Wood may be thought of as a blank canvas which or with which great artistic cabinetry is formed. But, like canvas, it is not art or an object of beauty in itself. It becomes something creative through the manipulations and skill of the artisan. Discover Segno Italiano, a network of the finest artisans, designers, supporters and enthusiasts whose common objective is the reconsideration of the value of Italian handcrafted products. In this week’s V.O.W., Segno Italiano aims to communicate the course of the artifact’s development in an efficient and involving way, from the raw material through to finishing, while paying particular attention to the figure of the artisan. Preserving the exact same traditional construction technique which remains unchanged the past two-hundred years, an absolute awareness of the strength and elasticity of wood, a time-consuming crafting of each element, assembly by hand, the use of cherry and beech woods, a natural maturation and woven Indian cane are just some of the successful elements that make these chairs exceptional. The first challenge that Segno Italiano has set itself to is the chairs of Chiavari. With great insight and a little luck, Segno Italiano has been able to begin a collaboration with Adriano Podestà, one of the last supreme artisans of the Chiavari chair.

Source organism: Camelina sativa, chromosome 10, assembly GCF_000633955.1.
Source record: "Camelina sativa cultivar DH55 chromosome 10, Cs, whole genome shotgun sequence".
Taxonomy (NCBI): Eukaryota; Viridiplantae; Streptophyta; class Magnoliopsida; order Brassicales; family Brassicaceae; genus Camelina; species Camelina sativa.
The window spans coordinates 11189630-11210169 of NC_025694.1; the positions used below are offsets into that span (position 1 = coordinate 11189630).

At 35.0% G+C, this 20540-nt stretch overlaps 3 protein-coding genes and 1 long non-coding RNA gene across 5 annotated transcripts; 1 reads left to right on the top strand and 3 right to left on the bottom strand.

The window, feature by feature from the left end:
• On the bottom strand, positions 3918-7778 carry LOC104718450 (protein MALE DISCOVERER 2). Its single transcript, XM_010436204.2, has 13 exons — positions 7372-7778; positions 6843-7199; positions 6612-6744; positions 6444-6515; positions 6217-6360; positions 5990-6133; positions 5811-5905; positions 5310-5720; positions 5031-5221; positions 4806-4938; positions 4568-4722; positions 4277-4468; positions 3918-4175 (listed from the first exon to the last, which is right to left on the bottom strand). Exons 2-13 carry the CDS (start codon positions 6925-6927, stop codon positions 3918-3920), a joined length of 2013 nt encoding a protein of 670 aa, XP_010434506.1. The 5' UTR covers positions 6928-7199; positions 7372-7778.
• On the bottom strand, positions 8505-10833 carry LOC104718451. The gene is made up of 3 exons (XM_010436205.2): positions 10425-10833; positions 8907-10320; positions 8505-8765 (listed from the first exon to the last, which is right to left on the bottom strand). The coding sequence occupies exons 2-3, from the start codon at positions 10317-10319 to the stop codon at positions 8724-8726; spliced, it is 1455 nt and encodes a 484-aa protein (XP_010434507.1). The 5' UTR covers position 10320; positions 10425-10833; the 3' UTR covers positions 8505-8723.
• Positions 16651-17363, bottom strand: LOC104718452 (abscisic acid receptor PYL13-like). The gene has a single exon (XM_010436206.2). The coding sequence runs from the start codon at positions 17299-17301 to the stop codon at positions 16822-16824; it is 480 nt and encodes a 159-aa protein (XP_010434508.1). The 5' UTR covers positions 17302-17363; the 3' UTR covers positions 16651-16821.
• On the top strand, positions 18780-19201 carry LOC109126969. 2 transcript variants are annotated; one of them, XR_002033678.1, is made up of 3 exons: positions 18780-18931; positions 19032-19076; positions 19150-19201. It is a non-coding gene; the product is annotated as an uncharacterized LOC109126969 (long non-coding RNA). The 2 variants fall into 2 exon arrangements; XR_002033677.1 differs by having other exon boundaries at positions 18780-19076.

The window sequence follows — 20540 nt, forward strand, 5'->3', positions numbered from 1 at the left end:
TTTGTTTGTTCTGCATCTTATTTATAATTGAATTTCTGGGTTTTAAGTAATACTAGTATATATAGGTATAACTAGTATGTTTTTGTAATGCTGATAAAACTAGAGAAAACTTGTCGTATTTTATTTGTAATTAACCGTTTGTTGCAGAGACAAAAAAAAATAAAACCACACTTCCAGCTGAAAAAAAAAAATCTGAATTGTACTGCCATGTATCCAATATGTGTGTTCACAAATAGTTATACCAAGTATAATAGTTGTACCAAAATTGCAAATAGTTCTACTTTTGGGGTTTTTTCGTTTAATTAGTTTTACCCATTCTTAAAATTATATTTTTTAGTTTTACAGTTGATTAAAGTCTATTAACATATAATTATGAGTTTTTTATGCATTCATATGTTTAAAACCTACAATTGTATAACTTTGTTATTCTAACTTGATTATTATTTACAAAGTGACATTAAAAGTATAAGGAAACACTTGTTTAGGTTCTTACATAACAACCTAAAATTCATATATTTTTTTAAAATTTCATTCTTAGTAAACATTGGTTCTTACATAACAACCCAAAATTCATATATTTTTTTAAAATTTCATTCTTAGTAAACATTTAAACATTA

For most, the smell of wood, the skilled artisan and the craft itself is something that goes unappreciated, for me, the wonderful aroma of wood still flashes in my nostrils; it touched my heart, this wonderful childhood memory. Hopefully, Segno Italiano will help us consider more carefully the true essence of this craft, its masters, and the ‘journey’ of a piece of furniture, which has been lost in the fast-pacing industrialized world.